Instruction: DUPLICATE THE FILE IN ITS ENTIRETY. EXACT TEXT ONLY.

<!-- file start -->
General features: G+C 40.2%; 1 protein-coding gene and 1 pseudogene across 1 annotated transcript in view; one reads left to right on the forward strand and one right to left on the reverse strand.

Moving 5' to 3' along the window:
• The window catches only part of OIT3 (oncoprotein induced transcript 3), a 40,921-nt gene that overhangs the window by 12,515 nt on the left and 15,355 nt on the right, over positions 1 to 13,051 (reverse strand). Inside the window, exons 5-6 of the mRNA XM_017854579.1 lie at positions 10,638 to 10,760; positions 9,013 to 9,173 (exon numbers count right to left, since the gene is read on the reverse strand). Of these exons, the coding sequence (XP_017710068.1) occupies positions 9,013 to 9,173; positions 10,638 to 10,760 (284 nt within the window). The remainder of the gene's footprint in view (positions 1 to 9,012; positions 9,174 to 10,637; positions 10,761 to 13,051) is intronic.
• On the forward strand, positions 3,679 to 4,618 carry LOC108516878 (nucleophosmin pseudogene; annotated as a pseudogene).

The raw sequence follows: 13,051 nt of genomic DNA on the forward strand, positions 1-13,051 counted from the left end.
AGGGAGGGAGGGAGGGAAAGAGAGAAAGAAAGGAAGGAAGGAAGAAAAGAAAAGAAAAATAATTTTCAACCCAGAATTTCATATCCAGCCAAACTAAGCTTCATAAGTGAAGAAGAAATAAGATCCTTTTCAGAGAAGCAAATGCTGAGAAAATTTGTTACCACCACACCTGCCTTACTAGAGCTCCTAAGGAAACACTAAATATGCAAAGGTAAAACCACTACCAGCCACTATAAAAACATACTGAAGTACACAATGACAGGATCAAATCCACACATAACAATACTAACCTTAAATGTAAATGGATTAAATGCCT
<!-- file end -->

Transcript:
General features: G+C 40.2%; 1 protein-coding gene and 1 pseudogene across 1 annotated transcript in view; one reads left to right on the forward strand and one right to left on the reverse strand.

Moving 5' to 3' along the window:
• The window catches only part of OIT3 (oncoprotein induced transcript 3), a 40,921-nt gene that overhangs the window by 12,515 nt on the left and 15,355 nt on the right, over positions 1 to 13,051 (reverse strand). Inside the window, exons 5-6 of the mRNA XM_017854579.1 lie at positions 10,638 to 10,760; positions 9,013 to 9,173 (exon numbers count right to left, since the gene is read on the reverse strand). Of these exons, the coding sequence (XP_017710068.1) occupies positions 9,013 to 9,173; positions 10,638 to 10,760 (284 nt within the window). The remainder of the gene's footprint in view (positions 1 to 9,012; positions 9,174 to 10,637; positions 10,761 to 13,051) is intronic.
• On the forward strand, positions 3,679 to 4,618 carry LOC108516878 (nucleophosmin pseudogene; annotated as a pseudogene).

The raw sequence follows: 13,051 nt of genomic DNA on the forward strand, positions 1-13,051 counted from the left end.
AGGGAGGGAGGGAGGGAAAGAGAGAAAGAAAGGAAGGAAGGAAGAAAAGAAAAGAAAAATAATTTTCAACCCAGAATTTCATATCCAGCCAAACTAAGCTTCATAAGTGAAGAAGAAATAAGATCCTTTTCAGAGAAGCAAATGCTGAGAAAATTTGTTACCACCACACCTGCCTTACTAGAGCTCCTAAGGAAACACTAAATATGCAAAGGTAAAACCACTACCAGCCACTATAAAAACATACTGAAGTACACAATGACAGGATCAAATCCACACATAACAATACTAACCTTAAATGTAAATGGATTAAATGCCT